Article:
Twenty-five years ago, on 24 August 1992, South Florida was hit by a category 5 hurricane named Andrew. The area had not suffered a direct hit from a major hurricane for over 40 years. People had become complacent. Builders had begun using inferior construction materials and had taken shortcuts with installing these materials. As a result, 25,524 homes were destroyed, another 101,241 were damaged and more than 40 people were killed, according to the National Hurricane Center. It also completely demolished Homestead Air Force Base, causing military families to be relocated and civilian workers to lose their jobs and leave the area. With $24.5 billion in insured losses, it bankrupted 11 insurance companies. Because of Andrew, building codes were beefed-up and more stringently enforced. Emergency preparedness and response procedures were updated and improved. Insurance laws were changed.
Today, Andrew survivors retain vivid memories of the storm. One of the most common is of the howling of the wind. As a category 5 hurricane packing winds of up to 175 mph, it is typically likened to a freight train roaring through. Other memories are of roofs being blown off and of walls cracking. In the aftermath, affected neighborhoods are usually described as looking like “war zones.” Still, the destruction could have been worse. Andrew was a compact storm that hit less-densely-populated areas south of Miami. Even so, it is considered the second most devastating storm in Florida history, behind the Labor Day hurricane of 1935.
Andrew was the last notable Florida hurricane of the 20th century. The next memorable storm occurred in 2004. “His” name was Charley. It was the first of 4 tropical cyclones to impact Florida that year, all within 6 weeks of each other. As a category 4 hurricane with winds of 150 mph, Charley struck Captiva Island near Cayo Costa around noon on 13 August. An hour later, the eye passed over Punta Gorda, causing much destruction. It then continued to move across the Florida peninsula, passed directly over Orlando with 85-mph winds early on 14 August, and exited into the Atlantic at Daytona Beach.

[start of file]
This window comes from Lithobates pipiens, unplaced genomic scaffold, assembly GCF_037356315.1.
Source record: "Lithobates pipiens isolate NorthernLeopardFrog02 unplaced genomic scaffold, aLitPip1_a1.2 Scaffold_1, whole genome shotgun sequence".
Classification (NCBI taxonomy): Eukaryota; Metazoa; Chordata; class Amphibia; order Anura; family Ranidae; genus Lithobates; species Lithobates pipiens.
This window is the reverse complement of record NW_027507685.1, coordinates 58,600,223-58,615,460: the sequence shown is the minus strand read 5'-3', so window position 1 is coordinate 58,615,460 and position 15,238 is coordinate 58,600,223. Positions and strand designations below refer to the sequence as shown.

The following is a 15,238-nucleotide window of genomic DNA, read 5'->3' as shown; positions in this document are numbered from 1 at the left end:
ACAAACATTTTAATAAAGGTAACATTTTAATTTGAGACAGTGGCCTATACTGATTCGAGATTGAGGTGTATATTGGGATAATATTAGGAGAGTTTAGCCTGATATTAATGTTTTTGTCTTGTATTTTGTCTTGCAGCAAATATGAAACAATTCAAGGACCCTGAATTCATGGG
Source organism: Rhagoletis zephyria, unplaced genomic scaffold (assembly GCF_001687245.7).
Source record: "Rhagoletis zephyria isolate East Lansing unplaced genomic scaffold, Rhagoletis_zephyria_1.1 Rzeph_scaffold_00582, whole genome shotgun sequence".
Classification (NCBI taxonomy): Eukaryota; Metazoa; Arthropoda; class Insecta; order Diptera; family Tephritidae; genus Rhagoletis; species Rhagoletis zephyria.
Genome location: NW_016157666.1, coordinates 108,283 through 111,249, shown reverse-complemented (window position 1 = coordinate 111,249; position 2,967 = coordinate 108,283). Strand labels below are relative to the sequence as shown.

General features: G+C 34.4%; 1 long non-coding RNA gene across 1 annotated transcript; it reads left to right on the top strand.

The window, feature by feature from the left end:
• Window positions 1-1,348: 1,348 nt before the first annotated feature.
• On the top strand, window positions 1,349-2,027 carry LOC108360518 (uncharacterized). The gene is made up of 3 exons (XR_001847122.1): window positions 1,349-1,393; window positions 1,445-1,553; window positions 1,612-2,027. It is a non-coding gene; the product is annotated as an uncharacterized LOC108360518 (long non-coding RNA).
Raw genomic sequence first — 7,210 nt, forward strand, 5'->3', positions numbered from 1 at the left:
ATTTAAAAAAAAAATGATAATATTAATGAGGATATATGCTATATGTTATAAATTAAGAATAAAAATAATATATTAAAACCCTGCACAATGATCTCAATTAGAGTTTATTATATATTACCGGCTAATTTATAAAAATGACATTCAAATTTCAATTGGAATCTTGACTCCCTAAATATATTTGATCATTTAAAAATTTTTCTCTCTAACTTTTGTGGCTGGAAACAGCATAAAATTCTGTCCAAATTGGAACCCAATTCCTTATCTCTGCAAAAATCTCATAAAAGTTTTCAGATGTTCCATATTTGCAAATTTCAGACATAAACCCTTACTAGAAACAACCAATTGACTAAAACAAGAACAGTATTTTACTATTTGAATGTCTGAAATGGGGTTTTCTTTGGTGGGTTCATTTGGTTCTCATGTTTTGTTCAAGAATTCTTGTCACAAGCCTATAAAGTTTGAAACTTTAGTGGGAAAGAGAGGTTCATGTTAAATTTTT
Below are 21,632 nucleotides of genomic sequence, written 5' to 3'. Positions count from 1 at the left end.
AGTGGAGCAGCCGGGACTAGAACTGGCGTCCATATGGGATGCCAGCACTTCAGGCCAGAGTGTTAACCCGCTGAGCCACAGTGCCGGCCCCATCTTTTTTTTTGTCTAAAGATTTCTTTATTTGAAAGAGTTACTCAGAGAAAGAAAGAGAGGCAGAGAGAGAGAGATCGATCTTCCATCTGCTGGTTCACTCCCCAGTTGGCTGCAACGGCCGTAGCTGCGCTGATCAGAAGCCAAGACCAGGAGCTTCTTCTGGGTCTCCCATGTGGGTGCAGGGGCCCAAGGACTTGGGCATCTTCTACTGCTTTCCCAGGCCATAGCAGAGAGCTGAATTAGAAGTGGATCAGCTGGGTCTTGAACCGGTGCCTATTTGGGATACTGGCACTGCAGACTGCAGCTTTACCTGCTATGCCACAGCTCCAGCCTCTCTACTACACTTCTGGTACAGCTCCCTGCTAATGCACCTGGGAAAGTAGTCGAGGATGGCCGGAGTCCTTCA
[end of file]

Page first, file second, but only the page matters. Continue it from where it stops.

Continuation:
Several weeks later, on 5 September, Hurricane Frances made landfall at Hutchinson Island as a category 2 storm. It then slowly tracked across the peninsula while weakening to tropical-storm strength, blew into the Gulf of Mexico, and made a second landfall on 6 September near St. Marks in the Florida panhandle. On 16 September, Hurricane Ivan made landfall west of Gulf Shores AL as a category 3, with sustained winds of 120 mph. Ivan caused 8 deaths in Florida, 7 in Escambia County and 1 in Santa Rosa County. The final major hurricane of 2004, Jeanne, was also a category 3 storm with winds estimated at 120 mph. It made landfall on 26 September at Hutchinson Island, just 2 miles from where Frances had come ashore. The most severe effect of Jeanne was the heavy rainfall and flooding that it brought as it moved through central Florida, Georgia, the Carolinas, and the Delmarva peninsula.
All of these storm names—Andrew, Charley, Frances, Ivan, and Jeanne—have been retired.